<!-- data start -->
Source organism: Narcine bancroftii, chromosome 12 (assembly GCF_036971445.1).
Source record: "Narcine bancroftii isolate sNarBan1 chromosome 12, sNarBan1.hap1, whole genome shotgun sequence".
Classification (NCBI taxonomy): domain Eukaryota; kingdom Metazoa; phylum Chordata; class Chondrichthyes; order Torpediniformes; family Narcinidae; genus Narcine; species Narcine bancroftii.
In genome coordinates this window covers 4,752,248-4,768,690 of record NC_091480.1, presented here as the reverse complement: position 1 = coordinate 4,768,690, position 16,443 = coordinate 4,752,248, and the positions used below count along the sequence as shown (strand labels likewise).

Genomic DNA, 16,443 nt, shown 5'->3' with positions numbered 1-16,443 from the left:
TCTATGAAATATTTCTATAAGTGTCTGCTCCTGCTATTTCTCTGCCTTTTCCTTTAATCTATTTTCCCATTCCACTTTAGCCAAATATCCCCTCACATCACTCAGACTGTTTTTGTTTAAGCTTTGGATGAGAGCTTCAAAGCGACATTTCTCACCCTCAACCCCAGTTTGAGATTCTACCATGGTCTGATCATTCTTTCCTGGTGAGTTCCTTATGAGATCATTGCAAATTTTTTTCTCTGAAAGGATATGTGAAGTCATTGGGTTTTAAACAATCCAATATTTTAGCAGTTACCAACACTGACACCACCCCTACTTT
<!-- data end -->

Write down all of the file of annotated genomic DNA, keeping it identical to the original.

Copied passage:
Source organism: Narcine bancroftii, chromosome 12 (assembly GCF_036971445.1).
Source record: "Narcine bancroftii isolate sNarBan1 chromosome 12, sNarBan1.hap1, whole genome shotgun sequence".
Classification (NCBI taxonomy): domain Eukaryota; kingdom Metazoa; phylum Chordata; class Chondrichthyes; order Torpediniformes; family Narcinidae; genus Narcine; species Narcine bancroftii.
In genome coordinates this window covers 4,752,248-4,768,690 of record NC_091480.1, presented here as the reverse complement: position 1 = coordinate 4,768,690, position 16,443 = coordinate 4,752,248, and the positions used below count along the sequence as shown (strand labels likewise).

Genomic DNA, 16,443 nt, shown 5'->3' with positions numbered 1-16,443 from the left:
TCTATGAAATATTTCTATAAGTGTCTGCTCCTGCTATTTCTCTGCCTTTTCCTTTAATCTATTTTCCCATTCCACTTTAGCCAAATATCCCCTCACATCACTCAGACTGTTTTTGTTTAAGCTTTGGATGAGAGCTTCAAAGCGACATTTCTCACCCTCAACCCCAGTTTGAGATTCTACCATGGTCTGATCATTCTTTCCTGGTGAGTTCCTTATGAGATCATTGCAAATTTTTTTCTCTGAAAGGATATGTGAAGTCATTGGGTTTTAAACAATCCAATATTTTAGCAGTTACCAACACTGACACCACCCCTACTTT